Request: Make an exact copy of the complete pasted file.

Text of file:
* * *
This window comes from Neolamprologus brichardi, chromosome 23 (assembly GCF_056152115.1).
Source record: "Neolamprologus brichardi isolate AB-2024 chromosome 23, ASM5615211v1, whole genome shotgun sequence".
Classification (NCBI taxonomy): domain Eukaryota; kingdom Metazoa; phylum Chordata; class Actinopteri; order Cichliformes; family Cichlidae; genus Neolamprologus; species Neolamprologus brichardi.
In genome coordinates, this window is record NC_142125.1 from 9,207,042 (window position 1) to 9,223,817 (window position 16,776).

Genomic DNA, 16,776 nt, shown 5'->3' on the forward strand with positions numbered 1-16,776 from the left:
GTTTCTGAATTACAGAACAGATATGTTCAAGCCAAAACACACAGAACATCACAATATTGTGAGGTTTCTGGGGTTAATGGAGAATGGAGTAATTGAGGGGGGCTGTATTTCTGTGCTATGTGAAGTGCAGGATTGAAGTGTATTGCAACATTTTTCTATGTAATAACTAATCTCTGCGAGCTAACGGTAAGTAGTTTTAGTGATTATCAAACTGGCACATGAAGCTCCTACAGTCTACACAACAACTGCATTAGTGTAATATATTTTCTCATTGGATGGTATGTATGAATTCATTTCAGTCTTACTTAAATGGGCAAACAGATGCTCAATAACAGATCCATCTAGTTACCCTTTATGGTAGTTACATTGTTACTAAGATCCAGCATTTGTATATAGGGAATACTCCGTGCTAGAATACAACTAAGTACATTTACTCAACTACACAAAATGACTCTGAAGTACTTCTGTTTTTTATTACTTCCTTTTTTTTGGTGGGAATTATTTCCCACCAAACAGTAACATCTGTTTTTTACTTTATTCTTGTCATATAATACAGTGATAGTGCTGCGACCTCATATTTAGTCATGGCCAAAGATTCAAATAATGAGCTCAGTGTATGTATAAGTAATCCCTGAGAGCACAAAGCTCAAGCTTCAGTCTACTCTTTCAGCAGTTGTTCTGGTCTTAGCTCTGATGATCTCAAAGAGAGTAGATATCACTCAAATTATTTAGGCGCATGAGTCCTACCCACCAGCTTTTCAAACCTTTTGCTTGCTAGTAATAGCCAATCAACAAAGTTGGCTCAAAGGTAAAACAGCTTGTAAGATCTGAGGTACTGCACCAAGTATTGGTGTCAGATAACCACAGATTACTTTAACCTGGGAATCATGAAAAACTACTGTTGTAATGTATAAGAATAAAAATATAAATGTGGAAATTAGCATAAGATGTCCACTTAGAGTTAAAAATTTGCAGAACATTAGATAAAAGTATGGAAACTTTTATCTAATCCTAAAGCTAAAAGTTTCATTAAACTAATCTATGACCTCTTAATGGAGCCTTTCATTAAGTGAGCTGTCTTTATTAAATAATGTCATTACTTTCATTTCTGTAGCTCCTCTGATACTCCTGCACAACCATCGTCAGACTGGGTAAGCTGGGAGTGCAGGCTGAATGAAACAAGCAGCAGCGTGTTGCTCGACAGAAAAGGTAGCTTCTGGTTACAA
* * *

This window comes from Neolamprologus brichardi, chromosome 23 (assembly GCF_056152115.1).
Source record: "Neolamprologus brichardi isolate AB-2024 chromosome 23, ASM5615211v1, whole genome shotgun sequence".
Classification (NCBI taxonomy): domain Eukaryota; kingdom Metazoa; phylum Chordata; class Actinopteri; order Cichliformes; family Cichlidae; genus Neolamprologus; species Neolamprologus brichardi.
In genome coordinates, this window is record NC_142125.1 from 9,207,042 (window position 1) to 9,223,817 (window position 16,776).

Genomic DNA, 16,776 nt, shown 5'->3' on the forward strand with positions numbered 1-16,776 from the left:
GTTTCTGAATTACAGAACAGATATGTTCAAGCCAAAACACACAGAACATCACAATATTGTGAGGTTTCTGGGGTTAATGGAGAATGGAGTAATTGAGGGGGGCTGTATTTCTGTGCTATGTGAAGTGCAGGATTGAAGTGTATTGCAACATTTTTCTATGTAATAACTAATCTCTGCGAGCTAACGGTAAGTAGTTTTAGTGATTATCAAACTGGCACATGAAGCTCCTACAGTCTACACAACAACTGCATTAGTGTAATATATTTTCTCATTGGATGGTATGTATGAATTCATTTCAGTCTTACTTAAATGGGCAAACAGATGCTCAATAACAGATCCATCTAGTTACCCTTTATGGTAGTTACATTGTTACTAAGATCCAGCATTTGTATATAGGGAATACTCCGTGCTAGAATACAACTAAGTACATTTACTCAACTACACAAAATGACTCTGAAGTACTTCTGTTTTTTATTACTTCCTTTTTTTTGGTGGGAATTATTTCCCACCAAACAGTAACATCTGTTTTTTACTTTATTCTTGTCATATAATACAGTGATAGTGCTGCGACCTCATATTTAGTCATGGCCAAAGATTCAAATAATGAGCTCAGTGTATGTATAAGTAATCCCTGAGAGCACAAAGCTCAAGCTTCAGTCTACTCTTTCAGCAGTTGTTCTGGTCTTAGCTCTGATGATCTCAAAGAGAGTAGATATCACTCAAATTATTTAGGCGCATGAGTCCTACCCACCAGCTTTTCAAACCTTTTGCTTGCTAGTAATAGCCAATCAACAAAGTTGGCTCAAAGGTAAAACAGCTTGTAAGATCTGAGGTACTGCACCAAGTATTGGTGTCAGATAACCACAGATTACTTTAACCTGGGAATCATGAAAAACTACTGTTGTAATGTATAAGAATAAAAATATAAATGTGGAAATTAGCATAAGATGTCCACTTAGAGTTAAAAATTTGCAGAACATTAGATAAAAGTATGGAAACTTTTATCTAATCCTAAAGCTAAAAGTTTCATTAAACTAATCTATGACCTCTTAATGGAGCCTTTCATTAAGTGAGCTGTCTTTATTAAATAATGTCATTACTTTCATTTCTGTAGCTCCTCTGATACTCCTGCACAACCATCGTCAGACTGGGTAAGCTGGGAGTGCAGGCTGAATGAAACAAGCAGCAGCGTGTTGCTCGACAGAAAAGGTAGCTTCTGGTTACAA